Texas Home Living (TxHmL): gives services to children and adults with an intellectual disability (ID) or a related condition who live in their own home or their family’s home.
Youth Empowerment Services (YES): gives home and community-based services to children under the age of 19 who otherwise would need psychiatric inpatient care or whose parents would turn to state custody for care.
Important Tips About Interest (Waiting) Lists
Consider adding your child to as many waiver interest lists as possible when your child is first diagnosed with a disability or special health care needs. You should also think about adding your child to the lists even if they aren’t diagnosed but have reason to believe that your child will have a long-term disability or special health care needs. If your child no longer needs the service when they come off the interest list, you can tell them you do not want the waiver. If you refuse a waiver slot offer for your child once they are at the top of the interest list, your child’s name will be placed at the bottom of the interest list again.
Ask for an email confirmation or a mailed letter when you add your child to the Medicaid waiver interest lists. Keep this in a safe place.
It is very important to keep your address and contact phone numbers updated. If your child moves to the top of the interest list and they can’t reach you, your child will be dropped from the list. They might also call you or send you a letter to see if your child still needs services. If they can’t reach you, they might take your child off the list.
At least once a year, call to update your contact information. Most parents remember by calling around their child’s birthday. During these calls, you can also find out where your child is on the list. Write it down in a safe place, like your care notebook, so you can keep track of how far your child moves up the list each year. See our Organizing Medical Records page for more information about care notebooks.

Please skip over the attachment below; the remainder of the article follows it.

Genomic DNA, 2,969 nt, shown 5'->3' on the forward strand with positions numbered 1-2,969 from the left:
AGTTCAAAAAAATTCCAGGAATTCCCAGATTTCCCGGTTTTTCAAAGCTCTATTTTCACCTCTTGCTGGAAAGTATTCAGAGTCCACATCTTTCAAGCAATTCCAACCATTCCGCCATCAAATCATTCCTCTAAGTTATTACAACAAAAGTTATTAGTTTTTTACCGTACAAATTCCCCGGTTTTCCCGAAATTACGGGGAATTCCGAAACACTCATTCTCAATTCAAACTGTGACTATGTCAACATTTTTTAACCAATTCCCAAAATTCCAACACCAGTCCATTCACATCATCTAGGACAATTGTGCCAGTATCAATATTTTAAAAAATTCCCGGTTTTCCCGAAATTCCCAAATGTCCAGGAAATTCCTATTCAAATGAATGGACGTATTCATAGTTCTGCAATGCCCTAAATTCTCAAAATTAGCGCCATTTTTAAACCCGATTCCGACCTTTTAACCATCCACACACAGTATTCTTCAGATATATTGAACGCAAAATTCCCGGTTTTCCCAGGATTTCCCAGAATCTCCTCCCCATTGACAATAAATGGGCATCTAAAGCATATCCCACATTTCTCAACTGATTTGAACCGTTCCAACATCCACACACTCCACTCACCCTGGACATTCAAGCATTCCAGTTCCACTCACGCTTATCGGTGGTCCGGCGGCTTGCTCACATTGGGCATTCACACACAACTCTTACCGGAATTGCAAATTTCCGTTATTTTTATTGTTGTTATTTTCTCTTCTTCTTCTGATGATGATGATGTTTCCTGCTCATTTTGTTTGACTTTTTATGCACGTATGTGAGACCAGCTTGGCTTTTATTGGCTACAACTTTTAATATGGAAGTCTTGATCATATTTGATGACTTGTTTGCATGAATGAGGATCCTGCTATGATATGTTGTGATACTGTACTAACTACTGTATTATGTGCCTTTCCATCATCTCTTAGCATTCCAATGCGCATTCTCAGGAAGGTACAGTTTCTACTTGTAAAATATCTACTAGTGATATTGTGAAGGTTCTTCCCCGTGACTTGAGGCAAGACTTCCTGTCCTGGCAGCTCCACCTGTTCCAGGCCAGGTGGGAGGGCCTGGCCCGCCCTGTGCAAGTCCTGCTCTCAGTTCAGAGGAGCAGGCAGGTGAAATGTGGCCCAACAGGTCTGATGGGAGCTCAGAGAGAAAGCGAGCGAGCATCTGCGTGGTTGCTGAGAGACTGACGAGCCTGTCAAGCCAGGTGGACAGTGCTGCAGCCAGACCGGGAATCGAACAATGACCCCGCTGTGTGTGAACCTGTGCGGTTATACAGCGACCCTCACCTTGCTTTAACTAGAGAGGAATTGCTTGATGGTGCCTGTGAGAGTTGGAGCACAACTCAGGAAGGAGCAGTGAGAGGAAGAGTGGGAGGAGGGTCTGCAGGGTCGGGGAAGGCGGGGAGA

Once your child moves to the top of an interest list, a service coordinator, case manager, or nurse will schedule a home visit. This will start the process of determining if your child is able to enroll in one of the waiver programs. You can also research the waiver program beforehand to learn what it takes for your child to get services.
Your child can remain on other waiver interest lists while receiving waiver services. They just can’t receive services from more than one waiver program at the same time. For example, your child is receiving MDCP services. They move to the top of the CLASS interest list and are approved for CLASS services, you will have to pick between the two programs. You might want to connect with other parents who have done this before.
If you have other health insurance through an employer and your child is enrolled in a waiver program, you might be reimbursed for health insurance premiums through the Health Insurance Premium Payment (HIPP) program. Once your child starts receiving waiver services, call your local utility company about possible discounts on electricity, water, and wastewater bills, if your child lives in your home. Depending on income, your family might also be able to receive food stamps (SNAP benefits).
Most of the waivers offer the Consumer Directed Services (CDS) choice for at least some, if not all, of the program’s services. Also known as “self-directed services,” this gives you more personal control over how your child’s services are delivered, and many parents prefer it. For example, parents who pick the CDS choice serve as the employer for their child’s attendants. They are able to interview, hire / fire, and train them. It can take up a lot of your time. You might want to check out our connecting with other parents page to learn from other parents.
If your child has an intellectual disability or a condition related to an ID, and is in a crisis or has high medical needs, call your LIDDA to ask about diversion slots. You can search for your LIDDA’s telephone number on the HHSC website. These slots are for extreme cases only, such as a critical health crisis that puts the family at risk of placing the child in a state-supported living center. If approved, your child moves to the top of the HCS interest list.
“Our son has been receiving MDCP services for 4 years, and we don’t know what we would do without this waiver program. It has allowed us to care for him at home and provides services we wouldn’t otherwise be able to afford.”
“We are still waiting. We started on the CLASS list at number 50,000 and now we are down to number 8,000. We've been waiting for 9 years. I should have done it sooner.”